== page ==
Keep Up To Date On New Developments

Water Blog

A blog that focuses on legal developments affecting the water community in Colorado and other western states.  We also post news about water rights, water quality, and natural resources.  If you have a suggestion for a post, please contact us.


Minute Order 319 establishes new Colorado River sharing for U.S. and Mexico

Posted December 20, 2012

On November 20, 2012, the United States and Mexico signed Minute Order 319 (an amendment to the 1944 Water Treaty) and embarked on a five-year venture to improve Colorado River management.  Under Minute Order 319, the United States will allow Mexico to store limited volumes of water in Lake Mead, and both countries will share water in times of surplus and shortage.  The agreement also outlines mechanisms to promote environmental benefits, including restoration projects, and promises that a pulse flow will reach the Colorado River delta.  Minute Order 319 also provides for United States investment in water infrastructure in return for a one-time allotment of 124,000 acre-feet of water from Mexico.  Through these and other measures, both countries hope to increase regional climate change resilience.

While Colorado water users are unlikely to feel immediate effects from Minute Order 319, the bi-national agreement is an example of the same negotiated approach to water shortages that is taking place throughout Colorado.  Although certain water disputes will continue to require judicial resolution, we are encouraged whenever parties come together to develop agreements for sharing water resources.

Douglas County District Court ruling on water supply requirements for new subdivisions

Posted November 1, 2012

In what appears to be the first significant interpretation of a statutory scheme conditioning residential development on demonstration of adequate water supplies, the district court reversed the Douglas County Board of County Commissioners’ approval of Sterling Ranch, LLC’s planned unit development because C.R.S. § 29-20-301 to 306 requires an applicant to demonstrate adequate water supplies before issuance of a development permit.  Based on statutory language, the district court found that the Board had discretion to evaluate whether a water supply was adequate, but that its discretion did not extend to determining when in the process of permitting to make that determination.  Thus, Sterling Ranch’s proposal, accepted by the Board, to demonstrate water supply adequacy at the subdivision stage was in excess of its discretion and the Board’s approval of the PUD was improper.  Sterling Ranch moved for reconsideration and the case is still before the Douglas County District Court.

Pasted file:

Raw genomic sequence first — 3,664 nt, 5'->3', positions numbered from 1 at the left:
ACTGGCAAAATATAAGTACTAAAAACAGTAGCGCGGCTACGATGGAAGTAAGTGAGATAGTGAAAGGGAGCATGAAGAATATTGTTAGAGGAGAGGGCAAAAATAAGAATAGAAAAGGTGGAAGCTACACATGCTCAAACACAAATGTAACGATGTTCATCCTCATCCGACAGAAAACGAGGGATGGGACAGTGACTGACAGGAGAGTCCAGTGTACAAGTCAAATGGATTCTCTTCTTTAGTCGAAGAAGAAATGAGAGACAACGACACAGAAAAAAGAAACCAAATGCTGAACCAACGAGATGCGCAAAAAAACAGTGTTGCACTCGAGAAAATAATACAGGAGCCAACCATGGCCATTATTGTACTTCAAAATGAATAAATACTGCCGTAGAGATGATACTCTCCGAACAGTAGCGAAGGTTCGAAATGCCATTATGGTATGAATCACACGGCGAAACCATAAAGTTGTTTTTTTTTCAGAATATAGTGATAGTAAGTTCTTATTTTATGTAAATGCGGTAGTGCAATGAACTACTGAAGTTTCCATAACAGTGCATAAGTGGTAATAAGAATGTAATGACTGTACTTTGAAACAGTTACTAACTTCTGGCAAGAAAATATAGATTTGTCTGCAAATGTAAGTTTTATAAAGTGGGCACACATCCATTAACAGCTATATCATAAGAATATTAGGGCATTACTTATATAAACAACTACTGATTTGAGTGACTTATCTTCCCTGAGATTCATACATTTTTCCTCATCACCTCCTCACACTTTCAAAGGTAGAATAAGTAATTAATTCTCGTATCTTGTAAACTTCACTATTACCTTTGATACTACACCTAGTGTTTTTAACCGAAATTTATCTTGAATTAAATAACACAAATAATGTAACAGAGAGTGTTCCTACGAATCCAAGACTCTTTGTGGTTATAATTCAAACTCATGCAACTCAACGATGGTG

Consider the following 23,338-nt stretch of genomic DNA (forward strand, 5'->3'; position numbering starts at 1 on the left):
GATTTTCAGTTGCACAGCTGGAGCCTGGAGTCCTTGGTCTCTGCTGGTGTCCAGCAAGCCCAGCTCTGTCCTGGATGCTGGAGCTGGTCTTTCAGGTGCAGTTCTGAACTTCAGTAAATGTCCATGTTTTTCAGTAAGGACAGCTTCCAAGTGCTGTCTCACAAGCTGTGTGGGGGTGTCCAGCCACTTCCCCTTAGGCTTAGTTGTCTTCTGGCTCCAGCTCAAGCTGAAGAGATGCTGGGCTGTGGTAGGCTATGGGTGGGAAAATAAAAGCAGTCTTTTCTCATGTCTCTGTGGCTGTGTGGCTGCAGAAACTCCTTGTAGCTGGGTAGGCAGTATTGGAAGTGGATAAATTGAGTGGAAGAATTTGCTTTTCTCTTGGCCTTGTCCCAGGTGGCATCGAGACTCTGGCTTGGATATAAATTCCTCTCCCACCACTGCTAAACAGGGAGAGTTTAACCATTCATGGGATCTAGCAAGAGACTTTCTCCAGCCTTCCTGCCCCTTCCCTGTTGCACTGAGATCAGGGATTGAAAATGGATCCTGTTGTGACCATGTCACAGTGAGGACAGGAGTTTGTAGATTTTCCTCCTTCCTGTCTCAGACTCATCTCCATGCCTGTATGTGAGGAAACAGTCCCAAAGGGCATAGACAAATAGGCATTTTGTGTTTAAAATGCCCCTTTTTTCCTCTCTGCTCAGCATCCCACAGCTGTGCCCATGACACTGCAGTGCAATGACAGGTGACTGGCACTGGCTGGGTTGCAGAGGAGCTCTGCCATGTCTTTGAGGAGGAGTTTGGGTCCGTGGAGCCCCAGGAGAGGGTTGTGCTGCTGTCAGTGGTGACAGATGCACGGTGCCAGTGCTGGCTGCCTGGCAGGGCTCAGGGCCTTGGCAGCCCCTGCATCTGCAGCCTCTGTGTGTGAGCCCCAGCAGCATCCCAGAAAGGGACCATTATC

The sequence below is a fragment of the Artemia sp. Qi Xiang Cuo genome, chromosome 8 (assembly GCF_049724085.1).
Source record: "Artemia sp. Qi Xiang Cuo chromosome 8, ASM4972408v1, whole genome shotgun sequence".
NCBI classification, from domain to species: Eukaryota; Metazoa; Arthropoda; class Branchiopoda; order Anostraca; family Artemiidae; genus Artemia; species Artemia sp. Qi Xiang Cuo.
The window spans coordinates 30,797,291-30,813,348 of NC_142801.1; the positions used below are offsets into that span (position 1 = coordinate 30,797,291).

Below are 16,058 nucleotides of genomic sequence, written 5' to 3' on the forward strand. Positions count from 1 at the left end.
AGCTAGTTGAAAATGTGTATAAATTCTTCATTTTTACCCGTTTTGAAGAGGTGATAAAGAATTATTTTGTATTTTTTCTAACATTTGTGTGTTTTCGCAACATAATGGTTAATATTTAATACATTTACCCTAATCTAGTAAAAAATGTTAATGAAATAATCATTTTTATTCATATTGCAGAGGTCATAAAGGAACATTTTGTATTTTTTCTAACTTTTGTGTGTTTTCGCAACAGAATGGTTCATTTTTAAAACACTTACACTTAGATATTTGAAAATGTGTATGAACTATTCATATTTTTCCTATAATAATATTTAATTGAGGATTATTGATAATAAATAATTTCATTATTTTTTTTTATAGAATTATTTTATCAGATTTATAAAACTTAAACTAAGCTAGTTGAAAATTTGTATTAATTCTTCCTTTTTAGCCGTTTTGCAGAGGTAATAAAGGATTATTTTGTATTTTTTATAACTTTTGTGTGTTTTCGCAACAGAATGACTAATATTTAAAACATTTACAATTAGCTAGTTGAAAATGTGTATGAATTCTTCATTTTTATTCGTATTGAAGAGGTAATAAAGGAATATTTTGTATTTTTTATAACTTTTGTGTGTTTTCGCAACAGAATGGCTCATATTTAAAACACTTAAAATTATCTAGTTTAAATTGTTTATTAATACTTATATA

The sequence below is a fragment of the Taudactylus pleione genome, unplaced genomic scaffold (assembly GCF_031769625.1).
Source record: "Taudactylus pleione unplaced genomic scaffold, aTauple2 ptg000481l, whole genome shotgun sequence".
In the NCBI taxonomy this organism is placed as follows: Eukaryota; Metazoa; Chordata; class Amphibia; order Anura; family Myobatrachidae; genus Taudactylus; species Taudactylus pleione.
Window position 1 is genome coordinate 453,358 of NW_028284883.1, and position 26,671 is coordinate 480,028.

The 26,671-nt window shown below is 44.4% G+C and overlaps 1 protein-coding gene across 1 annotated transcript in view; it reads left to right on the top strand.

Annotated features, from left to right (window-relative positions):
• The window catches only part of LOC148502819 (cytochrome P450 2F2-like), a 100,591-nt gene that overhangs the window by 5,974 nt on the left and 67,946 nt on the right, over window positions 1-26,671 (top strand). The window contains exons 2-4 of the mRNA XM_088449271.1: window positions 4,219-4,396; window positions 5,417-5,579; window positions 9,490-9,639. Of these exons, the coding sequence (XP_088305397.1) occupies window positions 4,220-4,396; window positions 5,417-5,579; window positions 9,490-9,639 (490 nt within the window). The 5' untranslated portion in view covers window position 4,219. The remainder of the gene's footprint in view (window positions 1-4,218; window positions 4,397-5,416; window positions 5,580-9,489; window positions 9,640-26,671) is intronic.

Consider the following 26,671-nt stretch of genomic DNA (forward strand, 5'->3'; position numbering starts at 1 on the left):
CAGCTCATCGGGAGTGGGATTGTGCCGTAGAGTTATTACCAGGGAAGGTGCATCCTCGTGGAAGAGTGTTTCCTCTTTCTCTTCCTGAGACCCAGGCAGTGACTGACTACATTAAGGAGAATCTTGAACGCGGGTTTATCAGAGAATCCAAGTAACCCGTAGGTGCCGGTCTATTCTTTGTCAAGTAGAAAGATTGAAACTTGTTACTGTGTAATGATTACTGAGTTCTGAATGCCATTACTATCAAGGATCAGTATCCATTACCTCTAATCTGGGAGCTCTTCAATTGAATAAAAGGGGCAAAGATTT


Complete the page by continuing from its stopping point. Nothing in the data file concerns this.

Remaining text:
Water Court ruling re: environmental and recreational flows

Posted September 27, 2012

Water Judge Patrick issued a ruling on September 26, 2012 regarding a motion for determination of a question of law filed by the Colorado Water Conservation Board (CWCB).  The CWCB asserted that the applicant, Montrose County, could not obtain a water right to protect water released from storage without filing for a recreational in-channel diversion (RICD) or contributing flows to an instream flow (ISF) right decreed to the CWCB.  The court rejected CWCB’s argument that in-channel uses are limited to RICDs or ISFs and concluded that water may be used in-channel for recreation purposes without an RICD or CWCB ISF decree if it has previously been diverted and stored.  However, the court left open whether Montrose County’s application requested an RICD for water to be released from storage for instream uses. 

Although the case later settled out of court, the ruling is helpful for efforts by other water users to protect ISFs.  RICDs are limited by specific statutory requirements, and ISFs can only be decreed to the CWCB.  Judge Patrick’s ruling confirms that an additional option remains to divert and store water for later releases for recreational purposes.  This may assist counties and other entities in creative efforts to protect streamflows, particularly late in the season when an RICD or ISF right is likely to be out of priority and stored water may be available to supplement streamflows.  Read the water court ruling here.